This year, hip hop celebrates its 50th anniversary. From basement block parties in the South Bronx to the Olympics at Paris 2024, hip hop as a culture has come incredibly far. This poses the exciting question of what more innovation could come in the next decade or two? To Assistant Professor of Critical Dance Studies Dr. Imani Kai Johnson at the University of California, Riverside, this anniversary also reminds her of the looming threat of continued erasure of Black and Africanist history in hip hop.
On Wednesday afternoon, faculty and students came together in Kresge Auditorium to welcome Johnson. With support from the Annie Talbot Cole Lectureship series and Bowdoin’s Africana Studies, Music, and Theater and Dance departments, she shared her research on the political, cultural and spiritual nature of global hip hop, specifically breaking—commonly referred to as “break dancing.”
Her talk “The Life of Africanist Aesthetics in Global Hip Hop Dance,” named after her recently published book “Dark Matter in Breaking Cyphers: The Life of Africanist Aesthetics in Global Hip Hop,” gave students and faculty members a glimpse into her years of field work and case study research on the Africanist ritual circle, or cypher.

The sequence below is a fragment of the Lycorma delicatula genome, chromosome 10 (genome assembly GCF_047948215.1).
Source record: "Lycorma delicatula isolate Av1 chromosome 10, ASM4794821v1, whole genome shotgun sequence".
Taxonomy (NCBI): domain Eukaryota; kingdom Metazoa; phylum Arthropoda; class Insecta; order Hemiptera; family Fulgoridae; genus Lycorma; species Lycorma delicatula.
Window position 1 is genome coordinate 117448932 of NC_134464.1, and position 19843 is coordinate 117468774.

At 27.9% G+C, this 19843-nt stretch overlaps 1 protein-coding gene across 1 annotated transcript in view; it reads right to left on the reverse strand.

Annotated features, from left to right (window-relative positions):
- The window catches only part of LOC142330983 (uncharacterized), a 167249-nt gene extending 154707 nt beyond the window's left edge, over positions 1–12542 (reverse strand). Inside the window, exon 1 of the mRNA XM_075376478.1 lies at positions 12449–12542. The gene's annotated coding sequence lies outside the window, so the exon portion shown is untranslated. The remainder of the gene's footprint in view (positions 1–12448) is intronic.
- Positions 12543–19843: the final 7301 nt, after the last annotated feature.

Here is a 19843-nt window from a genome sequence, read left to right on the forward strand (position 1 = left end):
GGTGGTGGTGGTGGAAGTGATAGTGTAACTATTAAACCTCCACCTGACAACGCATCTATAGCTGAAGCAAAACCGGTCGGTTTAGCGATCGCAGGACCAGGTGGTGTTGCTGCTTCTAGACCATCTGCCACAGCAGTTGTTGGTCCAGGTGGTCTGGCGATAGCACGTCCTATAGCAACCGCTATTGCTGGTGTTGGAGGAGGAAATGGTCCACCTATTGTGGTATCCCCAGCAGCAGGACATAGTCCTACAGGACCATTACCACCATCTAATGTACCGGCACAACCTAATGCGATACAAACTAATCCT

Johnson began by describing the multi-sensorial experience of the circle, in which “practitioners” (dancers) and observers are one and the same and knowledge, emotions and rhythm are freely exchanged. She explained how the energy transmitted and received through the practice of breaking is its own unique language that can unite people instantaneously. She also shared video interviews from the early 2000s featuring breakers from Los Angeles to Fort Lauderdale, speaking in passionate reverence about their experience in a breaking cypher as a momentary euphoria which transcended time and space.
While Johnson admitted that cyphers attract dancers for their fun, electric and addictive energy, she explained they are simultaneously manifestations of Africanist traditions and aesthetics—something which many young dancers and the general public are completely unaware of. Traditional Africanist aesthetics reveal themselves in cyphers through conversational, spiritual dance elements.
For years, Johnson explained, American capitalist culture has commodified Black art forms such as dance, erasing the cultural significance and rich history behind them. Johnson’s work represents a desire to recognize Africanist aesthetics and inspiration in the global hip hop world and educate young dancers and the next generation on its importance.
“African and African American people are forced to be living, culture resources and means of combating their ongoing invisibilization,” Johnson said.
Mackenzie Cooper ’26, a dancer in Bowdoin’s audition-based hip hop team Obvious, walked away from Johnson’s talk with a new outlook on the connection between dance forms and the world surrounding them.
“Something that really stuck out to me was the idea of cypher as a place or microcosm in which real world interactions occur,” Cooper said. “It’s a sort of social circle in which people can fundamentally relate to one another and that’s really amazing.”